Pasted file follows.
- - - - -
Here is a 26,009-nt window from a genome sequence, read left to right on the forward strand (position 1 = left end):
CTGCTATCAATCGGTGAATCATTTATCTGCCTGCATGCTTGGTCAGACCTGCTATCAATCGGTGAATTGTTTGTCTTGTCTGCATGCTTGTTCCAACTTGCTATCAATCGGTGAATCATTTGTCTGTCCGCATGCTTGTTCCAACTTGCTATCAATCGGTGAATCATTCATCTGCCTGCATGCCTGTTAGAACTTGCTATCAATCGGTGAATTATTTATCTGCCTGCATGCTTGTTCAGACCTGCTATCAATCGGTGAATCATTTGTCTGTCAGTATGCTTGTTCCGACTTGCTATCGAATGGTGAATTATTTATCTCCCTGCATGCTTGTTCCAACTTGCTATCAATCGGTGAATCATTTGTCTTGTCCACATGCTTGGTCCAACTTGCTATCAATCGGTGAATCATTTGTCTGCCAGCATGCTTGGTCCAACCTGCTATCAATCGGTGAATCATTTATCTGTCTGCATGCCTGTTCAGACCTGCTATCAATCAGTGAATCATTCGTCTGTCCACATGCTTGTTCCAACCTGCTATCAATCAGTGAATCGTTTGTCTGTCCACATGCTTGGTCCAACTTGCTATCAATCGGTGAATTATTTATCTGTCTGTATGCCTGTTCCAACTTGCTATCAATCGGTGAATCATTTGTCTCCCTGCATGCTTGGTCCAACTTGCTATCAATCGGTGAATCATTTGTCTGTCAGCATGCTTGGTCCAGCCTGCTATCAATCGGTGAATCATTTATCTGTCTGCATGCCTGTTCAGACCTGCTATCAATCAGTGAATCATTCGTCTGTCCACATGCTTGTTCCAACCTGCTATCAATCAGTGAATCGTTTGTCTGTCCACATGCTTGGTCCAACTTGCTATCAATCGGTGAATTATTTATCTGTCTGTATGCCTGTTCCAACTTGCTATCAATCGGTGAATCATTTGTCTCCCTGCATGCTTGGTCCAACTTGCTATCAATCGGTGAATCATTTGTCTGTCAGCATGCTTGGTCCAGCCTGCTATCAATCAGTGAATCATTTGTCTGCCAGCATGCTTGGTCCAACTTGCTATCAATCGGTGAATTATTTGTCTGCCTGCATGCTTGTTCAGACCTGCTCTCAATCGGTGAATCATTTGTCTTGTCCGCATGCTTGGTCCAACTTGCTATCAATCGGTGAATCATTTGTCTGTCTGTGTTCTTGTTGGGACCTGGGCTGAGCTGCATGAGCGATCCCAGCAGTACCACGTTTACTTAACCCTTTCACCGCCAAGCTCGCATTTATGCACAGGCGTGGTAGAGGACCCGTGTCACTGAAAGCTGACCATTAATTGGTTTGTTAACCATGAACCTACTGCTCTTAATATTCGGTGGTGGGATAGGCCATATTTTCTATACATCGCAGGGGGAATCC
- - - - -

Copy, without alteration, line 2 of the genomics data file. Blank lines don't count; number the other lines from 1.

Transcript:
CTGCTATCAATCGGTGAATCATTTATCTGCCTGCATGCTTGGTCAGACCTGCTATCAATCGGTGAATTGTTTGTCTTGTCTGCATGCTTGTTCCAACTTGCTATCAATCGGTGAATCATTTGTCTGTCCGCATGCTTGTTCCAACTTGCTATCAATCGGTGAATCATTCATCTGCCTGCATGCCTGTTAGAACTTGCTATCAATCGGTGAATTATTTATCTGCCTGCATGCTTGTTCAGACCTGCTATCAATCGGTGAATCATTTGTCTGTCAGTATGCTTGTTCCGACTTGCTATCGAATGGTGAATTATTTATCTCCCTGCATGCTTGTTCCAACTTGCTATCAATCGGTGAATCATTTGTCTTGTCCACATGCTTGGTCCAACTTGCTATCAATCGGTGAATCATTTGTCTGCCAGCATGCTTGGTCCAACCTGCTATCAATCGGTGAATCATTTATCTGTCTGCATGCCTGTTCAGACCTGCTATCAATCAGTGAATCATTCGTCTGTCCACATGCTTGTTCCAACCTGCTATCAATCAGTGAATCGTTTGTCTGTCCACATGCTTGGTCCAACTTGCTATCAATCGGTGAATTATTTATCTGTCTGTATGCCTGTTCCAACTTGCTATCAATCGGTGAATCATTTGTCTCCCTGCATGCTTGGTCCAACTTGCTATCAATCGGTGAATCATTTGTCTGTCAGCATGCTTGGTCCAGCCTGCTATCAATCGGTGAATCATTTATCTGTCTGCATGCCTGTTCAGACCTGCTATCAATCAGTGAATCATTCGTCTGTCCACATGCTTGTTCCAACCTGCTATCAATCAGTGAATCGTTTGTCTGTCCACATGCTTGGTCCAACTTGCTATCAATCGGTGAATTATTTATCTGTCTGTATGCCTGTTCCAACTTGCTATCAATCGGTGAATCATTTGTCTCCCTGCATGCTTGGTCCAACTTGCTATCAATCGGTGAATCATTTGTCTGTCAGCATGCTTGGTCCAGCCTGCTATCAATCAGTGAATCATTTGTCTGCCAGCATGCTTGGTCCAACTTGCTATCAATCGGTGAATTATTTGTCTGCCTGCATGCTTGTTCAGACCTGCTCTCAATCGGTGAATCATTTGTCTTGTCCGCATGCTTGGTCCAACTTGCTATCAATCGGTGAATCATTTGTCTGTCTGTGTTCTTGTTGGGACCTGGGCTGAGCTGCATGAGCGATCCCAGCAGTACCACGTTTACTTAACCCTTTCACCGCCAAGCTCGCATTTATGCACAGGCGTGGTAGAGGACCCGTGTCACTGAAAGCTGACCATTAATTGGTTTGTTAACCATGAACCTACTGCTCTTAATATTCGGTGGTGGGATAGGCCATATTTTCTATACATCGCAGGGGGAATCC